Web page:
deps:
    - data/data.xml
    - src/prepare.py
    params:
    - prepare.seed
    - prepare.split
    outs:
    - data/prepared
+  featurize:
+    cmd: python src/featurization.py data/prepared data/features
+    deps:
+    - data/prepared
+    - src/featurization.py
+    params:
+    - featurize.max_features
+    - featurize.ngrams
+    outs:
+    - data/features
โš™๏ธ Expand to add more stages.

Let's add the training itself. Nothing new this time, the same dvc run command with the same set of options:

$ dvc run -n train \
          -p train.seed,train.n_estimators \
          -d src/train.py -d data/features \
          -o model.pkl \
          python src/train.py data/features model.pkl

Please check the dvc.yaml again, it should have one more stage now.

This should be a good point to commit the changes with Git. These include .gitignore, dvc.lock, and dvc.yaml โ€” which describe our pipeline.

Reproduce

The whole point of creating this dvc.yaml pipeline file is an ability to reproduce the pipeline:

$ dvc repro
โš™๏ธ Expand to have some fun with it

Let's try to play a little bit with it. First, let's try to change one of the parameters for the training stage:

$ vim params.yaml

Change n_estimators to 100 and run dvc repro, you should see:

$ dvc repro
Stage 'prepare' didn't change, skipping
Stage 'featurize' didn't change, skipping
Running stage 'train' with command: ...

DVC detected that only train should be run, and skipped everything else! All the intermediate results are being reused.

Now, let's change it back to 50 and run dvc repro again:

$ dvc repro
Stage 'prepare' didn't change, skipping
Stage 'featurize' didn't change, skipping
Restored stage 'train' from run-cache

Same as before, no need to run prepare, featurize, etc โ€ฆ but, it doesn't run even train again this time either! It cached the previous run with the same set of inputs (parameters + data) and reused it.

๐Ÿ’ก Expand to see what happens under the hood.

dvc repro relies on the DAG definition that it reads from dvc.yaml, and uses dvc.lock to determine what exactly needs to be run.

dvc.lock file is similar to .dvc files and captures hashes (in most cases md5s) of the dependencies, values of the parameters that were used, it can be considered a state of the pipeline:

prepare:
  cmd: python src/prepare.py data/data.xml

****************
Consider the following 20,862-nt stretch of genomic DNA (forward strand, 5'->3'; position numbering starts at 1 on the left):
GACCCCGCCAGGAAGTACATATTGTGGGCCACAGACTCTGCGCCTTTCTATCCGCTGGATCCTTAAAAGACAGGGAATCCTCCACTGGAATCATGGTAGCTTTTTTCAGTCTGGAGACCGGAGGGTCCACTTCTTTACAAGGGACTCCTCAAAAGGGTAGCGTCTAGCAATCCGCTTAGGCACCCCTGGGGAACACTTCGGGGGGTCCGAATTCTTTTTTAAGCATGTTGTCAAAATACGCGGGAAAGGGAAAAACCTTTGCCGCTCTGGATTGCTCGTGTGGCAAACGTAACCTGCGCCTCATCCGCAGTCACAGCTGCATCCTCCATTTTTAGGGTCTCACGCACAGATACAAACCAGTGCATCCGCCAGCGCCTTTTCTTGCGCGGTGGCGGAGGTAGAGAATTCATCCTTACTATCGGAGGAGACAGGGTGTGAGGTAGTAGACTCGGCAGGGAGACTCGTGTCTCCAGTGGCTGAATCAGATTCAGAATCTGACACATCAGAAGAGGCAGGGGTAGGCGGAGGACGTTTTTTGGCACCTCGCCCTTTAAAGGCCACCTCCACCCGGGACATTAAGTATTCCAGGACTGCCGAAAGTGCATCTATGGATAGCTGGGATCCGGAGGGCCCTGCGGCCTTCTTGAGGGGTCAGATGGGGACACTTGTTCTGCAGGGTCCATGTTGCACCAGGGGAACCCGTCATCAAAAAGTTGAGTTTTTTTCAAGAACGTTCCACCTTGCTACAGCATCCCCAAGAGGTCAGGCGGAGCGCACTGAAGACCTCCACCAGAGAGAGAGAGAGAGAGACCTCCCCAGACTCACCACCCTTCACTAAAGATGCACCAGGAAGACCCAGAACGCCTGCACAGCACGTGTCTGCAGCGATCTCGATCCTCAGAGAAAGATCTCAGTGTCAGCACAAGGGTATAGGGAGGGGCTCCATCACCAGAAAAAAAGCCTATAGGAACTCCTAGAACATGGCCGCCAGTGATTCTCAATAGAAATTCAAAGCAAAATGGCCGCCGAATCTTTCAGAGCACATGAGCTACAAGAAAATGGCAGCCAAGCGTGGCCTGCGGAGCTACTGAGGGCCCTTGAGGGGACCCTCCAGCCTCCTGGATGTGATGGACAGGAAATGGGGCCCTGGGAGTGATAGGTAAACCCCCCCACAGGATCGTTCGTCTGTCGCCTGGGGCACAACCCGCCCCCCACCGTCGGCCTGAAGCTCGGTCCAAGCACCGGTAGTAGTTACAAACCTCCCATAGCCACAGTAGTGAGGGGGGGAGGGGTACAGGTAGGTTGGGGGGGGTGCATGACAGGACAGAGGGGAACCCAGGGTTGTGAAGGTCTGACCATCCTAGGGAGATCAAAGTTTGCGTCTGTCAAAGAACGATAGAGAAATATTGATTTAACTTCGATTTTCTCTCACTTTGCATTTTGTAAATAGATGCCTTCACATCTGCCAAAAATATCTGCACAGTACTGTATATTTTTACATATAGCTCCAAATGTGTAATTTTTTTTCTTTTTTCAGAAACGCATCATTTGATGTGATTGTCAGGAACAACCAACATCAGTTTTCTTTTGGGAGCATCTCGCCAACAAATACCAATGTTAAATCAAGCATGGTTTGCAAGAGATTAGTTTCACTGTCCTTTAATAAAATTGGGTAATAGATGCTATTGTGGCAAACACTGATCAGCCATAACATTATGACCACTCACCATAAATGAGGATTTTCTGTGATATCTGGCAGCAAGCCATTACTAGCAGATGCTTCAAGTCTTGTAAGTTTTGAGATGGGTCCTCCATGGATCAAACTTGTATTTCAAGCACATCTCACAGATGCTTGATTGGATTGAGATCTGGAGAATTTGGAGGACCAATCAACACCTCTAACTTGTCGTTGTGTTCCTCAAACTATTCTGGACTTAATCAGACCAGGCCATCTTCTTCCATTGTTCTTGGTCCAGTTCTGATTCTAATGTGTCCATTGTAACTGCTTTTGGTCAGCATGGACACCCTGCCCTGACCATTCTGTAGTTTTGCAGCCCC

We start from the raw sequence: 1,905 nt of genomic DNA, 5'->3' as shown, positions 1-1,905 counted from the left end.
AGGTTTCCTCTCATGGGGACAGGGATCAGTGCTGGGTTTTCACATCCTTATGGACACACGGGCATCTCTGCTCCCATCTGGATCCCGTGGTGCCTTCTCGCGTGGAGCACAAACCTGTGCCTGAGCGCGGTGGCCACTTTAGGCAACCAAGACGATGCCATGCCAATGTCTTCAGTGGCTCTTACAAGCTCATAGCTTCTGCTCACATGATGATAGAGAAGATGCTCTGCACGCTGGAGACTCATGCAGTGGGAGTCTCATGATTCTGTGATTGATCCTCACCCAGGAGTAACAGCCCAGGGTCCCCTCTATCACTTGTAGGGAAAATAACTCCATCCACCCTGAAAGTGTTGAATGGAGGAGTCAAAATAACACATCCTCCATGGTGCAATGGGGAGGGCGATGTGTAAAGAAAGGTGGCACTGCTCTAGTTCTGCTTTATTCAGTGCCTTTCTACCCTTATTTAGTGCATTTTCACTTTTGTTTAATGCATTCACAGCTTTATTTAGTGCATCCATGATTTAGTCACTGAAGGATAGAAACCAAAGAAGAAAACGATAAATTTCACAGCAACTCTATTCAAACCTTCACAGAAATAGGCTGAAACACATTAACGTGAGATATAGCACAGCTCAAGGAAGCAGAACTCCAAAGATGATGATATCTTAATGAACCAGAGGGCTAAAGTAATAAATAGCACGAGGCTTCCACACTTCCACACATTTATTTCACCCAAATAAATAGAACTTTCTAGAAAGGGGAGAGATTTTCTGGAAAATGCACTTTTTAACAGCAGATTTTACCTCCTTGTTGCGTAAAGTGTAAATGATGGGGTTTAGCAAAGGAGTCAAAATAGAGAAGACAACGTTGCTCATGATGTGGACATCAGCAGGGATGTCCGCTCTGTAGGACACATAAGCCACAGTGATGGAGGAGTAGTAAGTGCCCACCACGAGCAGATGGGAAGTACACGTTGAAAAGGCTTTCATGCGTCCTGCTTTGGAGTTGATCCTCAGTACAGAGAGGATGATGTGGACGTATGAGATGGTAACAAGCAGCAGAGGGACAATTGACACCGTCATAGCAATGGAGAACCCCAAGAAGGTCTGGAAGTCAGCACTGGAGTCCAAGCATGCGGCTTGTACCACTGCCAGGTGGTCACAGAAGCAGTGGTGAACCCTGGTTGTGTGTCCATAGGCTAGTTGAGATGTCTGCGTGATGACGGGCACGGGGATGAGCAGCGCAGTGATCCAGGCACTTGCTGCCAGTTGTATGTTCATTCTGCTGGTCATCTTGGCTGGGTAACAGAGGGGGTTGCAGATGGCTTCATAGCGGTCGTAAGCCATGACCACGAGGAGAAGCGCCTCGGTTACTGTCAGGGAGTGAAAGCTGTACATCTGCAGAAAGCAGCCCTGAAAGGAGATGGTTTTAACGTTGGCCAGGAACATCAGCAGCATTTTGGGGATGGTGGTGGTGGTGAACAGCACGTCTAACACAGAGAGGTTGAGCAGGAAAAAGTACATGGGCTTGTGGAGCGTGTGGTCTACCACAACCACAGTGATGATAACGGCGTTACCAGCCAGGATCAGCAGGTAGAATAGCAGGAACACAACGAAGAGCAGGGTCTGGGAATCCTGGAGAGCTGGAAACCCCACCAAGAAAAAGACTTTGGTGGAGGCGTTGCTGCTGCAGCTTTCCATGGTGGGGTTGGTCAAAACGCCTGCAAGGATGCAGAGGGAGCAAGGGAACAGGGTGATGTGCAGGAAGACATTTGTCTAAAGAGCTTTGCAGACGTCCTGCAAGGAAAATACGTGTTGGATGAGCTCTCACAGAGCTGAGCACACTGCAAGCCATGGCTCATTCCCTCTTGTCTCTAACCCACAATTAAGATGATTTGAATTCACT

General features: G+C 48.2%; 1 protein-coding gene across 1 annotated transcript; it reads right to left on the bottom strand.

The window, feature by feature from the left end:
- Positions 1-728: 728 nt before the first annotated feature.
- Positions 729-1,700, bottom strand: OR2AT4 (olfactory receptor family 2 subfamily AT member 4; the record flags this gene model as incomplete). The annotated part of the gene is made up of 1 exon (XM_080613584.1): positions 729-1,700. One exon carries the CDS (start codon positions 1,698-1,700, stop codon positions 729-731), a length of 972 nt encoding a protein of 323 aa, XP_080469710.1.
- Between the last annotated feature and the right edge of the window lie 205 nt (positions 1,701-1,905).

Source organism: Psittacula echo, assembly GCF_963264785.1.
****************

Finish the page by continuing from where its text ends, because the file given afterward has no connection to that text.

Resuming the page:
deps:
    - path: data/data.xml
      md5: a304afb96060aad90176268345e10355
    - path: src/prepare.py
      md5: 285af85d794bb57e5d09ace7209f3519
  params:
    params.yaml:
      prepare.seed: 20170428
      prepare.split: 0.2
  outs:
    - path: data/prepared
      md5: 20b786b6e6f80e2b3fcf17827ad18597.dir

dvc status command can be used to compare this state with an actual state of the workspace.

DVC pipelines (dvc.yaml file, dvc run, and dvc repro commands) solve a few important problems:

  • Automation - run a sequence of steps in a "smart" way that makes iterating on your project faster. DVC automatically determines which parts of a project need to be run, and it caches "runs" and their results, to avoid unnecessary re-runs.
  • Reproducibility - dvc.yaml and dvc.lock files describe what data to use and which commands will generate the pipeline results (such as an ML model). Storing these files in Git makes it easy to version and share.
  • Continuous Delivery and Continuous Integration (CI/CD) for ML - describing projects in way that it can be reproduced (built) is the fist necessary step before introducing CI/CD systems. See our sister project, CML for some examples.

Visualize

Having built our pipeline, we need a good way to understand its structure. Seeing a graph of connected stage files would help. DVC lets you do just that, without leaving the terminal!

$ dvc dag
         +---------+
         | prepare |
         +---------+
              *
              *
              *
        +-----------+
        | featurize |
        +-----------+
         **        **
       **            *
      *               **
+-------+               *
| train |             **
+-------+            *
         **        **
           **    **
             *  *
        +----------+
        | evaluate |
        +----------+

Refer to dvc dag to explore other ways this command can visualize a pipeline.

Content